Very specific, nutritional guidelines can inhibit XO activity while decreasing the vulnerability of cells to inflammation. By inhibiting XO long enough, natural healing processes can outpace damage, allowing recovery from some 50 inflammatory diseases.
Dressing Up for Dinner
The choice should be simple enough.
Either therapy can be as dreary as the color of hospital walls or it can be implemented with flair by going on vacation in 5-star luxury at a fraction of the cost.
Again, results are what count most.
Open heart surgery has an unpredictable outcome and will cost no small amount of pocket change. It may or it may not alleviate symptoms and it certainly doesn’t cure or address the heart of the problem. It’s a matter of time, 2-15 years, before bypass surgery will be rescheduled for round 2.
For most persons diagnosed with a chronic degenerative disease, it comes down to hoping against hope and risking it through the medical minefield of some rather grim statistics. Therapy that is the subject of the present article means learning about the condition, tripping the light fantastic and restoring zest and well-being with gourmet flair. All factors considered, bypassing the bypass seems to be the intelligent choice.
After a guest arrives at a hotel or a sanatorium and the original diagnosis is recorded by an attending physician, a comprehensive questionnaire is filled out to assess the ideal, nutritional solution for each person. The core of the individualized, therapy program consists of dressing up for dinner and enjoying tasty menus for 1-4 weeks.
Education is ongoing during the stay, considering that the follow-up required after returning home, especially for reversing more serious conditions, may require 2-6 months. Some nutritional guidelines are to be adhered to, forever. In any event, the approach allows each person to take control of his or her health in a dignified and civilized way.
In contrast to draconian diets that cut out fats, cholesterol, carbohydrates, alcohol and protein leaving a symbolic vegetable to look at, ORS Method dinner plate offerings compete with savory choices from the best of French cuisine.
Let it be recalled that the French consume three times more cholesterol and fat than Americans yet have five times less heart disease. The observation has been referred to by researchers as the “French paradox,” yet it is easily explained on the basis of findings determined by the Oster-Ross team.
A well-documented article in Wikipedia, “Homogenized Milk and Atherosclerosis,” covers the subject and the connection between “XO, cholesterol and fats.”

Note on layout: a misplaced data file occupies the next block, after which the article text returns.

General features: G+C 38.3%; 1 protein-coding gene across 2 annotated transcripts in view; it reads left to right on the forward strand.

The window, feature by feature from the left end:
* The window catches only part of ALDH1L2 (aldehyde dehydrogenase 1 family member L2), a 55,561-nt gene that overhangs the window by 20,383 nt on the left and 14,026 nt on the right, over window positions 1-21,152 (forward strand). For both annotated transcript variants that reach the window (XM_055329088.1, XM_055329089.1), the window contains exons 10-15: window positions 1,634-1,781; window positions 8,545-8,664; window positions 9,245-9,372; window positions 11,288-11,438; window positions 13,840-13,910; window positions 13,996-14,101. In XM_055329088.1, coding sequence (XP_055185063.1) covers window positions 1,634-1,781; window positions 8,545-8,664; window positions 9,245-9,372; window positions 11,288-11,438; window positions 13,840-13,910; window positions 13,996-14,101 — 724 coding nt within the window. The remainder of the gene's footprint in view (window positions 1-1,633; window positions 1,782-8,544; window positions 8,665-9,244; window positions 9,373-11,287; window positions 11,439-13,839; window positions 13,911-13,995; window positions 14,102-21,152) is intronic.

The best of curative diets that might be offered in a sanatorium, today, lacks the fine-tuning and targeted recommendations characterizing the ORS Method. Fad diet plans promoted by publishers also lack the background science and are often counterproductive. Decision-makers at sanatoriums and health retreats interested in learning more about the ORS Method may send inquires to the coordinates, below.
Nothing forbids the ORS Method from being introduced in health retreats in the United States as long as promotional claims aren’t made that it cures a health condition. It might present a marketing challenge considering that the method is designed specifically for remedying an illness, but the challenge is not insurmountable.
Clearly enough, overseas venues don’t risk a possible, head-on clash with the economic interests that rule the medical, food and pharmaceutical industries in the United States. History is replete with examples of innovative ideas and businesses being compromised by malevolent motives. The therapy is too effective and inexpensive for it not to draw attention.
I’ve chosen to work alongside a few, select sanatoriums in Yalta, Crimea, which is quiet, abounding with charm and rich in tradition. In fact, it’s the birthplace of modern medical tourism, with Russian aristocracy voyaging there since the 1800s.
International flight connections are through Simferopol and Kiev and no visa is required for Americans and Europeans. It’s like the French Riviera, in terms of climate, with the edge to Crimea, in terms of unspoiled nature.
The Benefits for Inbound Medical Tourism Operators
With the ORS Method in the arsenal of marketing divisions at spas, hotels and sanatoriums, benefits that can be expected include:
- Increased bookings
- Increased guest satisfaction
- Word-of-mouth recommendations
- Reduced advertising and marketing costs
- Upscale guest-client base
- Increased seminar and conference bookings by professional groups
- Reduced medical overhead costs (no expensive equipment needed)
- No higher degrees needed for support staff
- Extended summer season or even year-round occupancy
A Personal Note
Unfortunately, I discovered that atherosclerosis and Alzheimer’s are the same inflammatory disease, but in different locales too late to help my ailing mother. With her passing, the desire to share information about how chronic illnesses can be remedied has become a mission as much as a way of life.
About the Author
Protégé of cardiologist K.A. Oster and professor D.J. Ross, Nicholas Sampsidis is an authority on chronic, inflammatory, degenerative diseases and a pioneer in their treatment. Author of the best-selling title, “Homogenized Milk & Atherosclerosis,” of which nearly one million copies are in print, he has updated the information and backed it with more than 100 new references in a new edition (eBook format). In his latest title, “Something Called XO,” Sampsidis expands on the hypothesis of Oster and Ross that many apparently different diseases are actually one many faceted manifestation of the same disease. Applying more than 40 years of research to practice, Sampsidis has formulated a unique, nutritional solution for preventing and reversing chronic degenerative diseases – the ORS Method. A graduate of Bowdoin College, Sampsidis provides advisory support to health centers and sanatoriums interested in implementing the therapy. firstname.lastname@example.org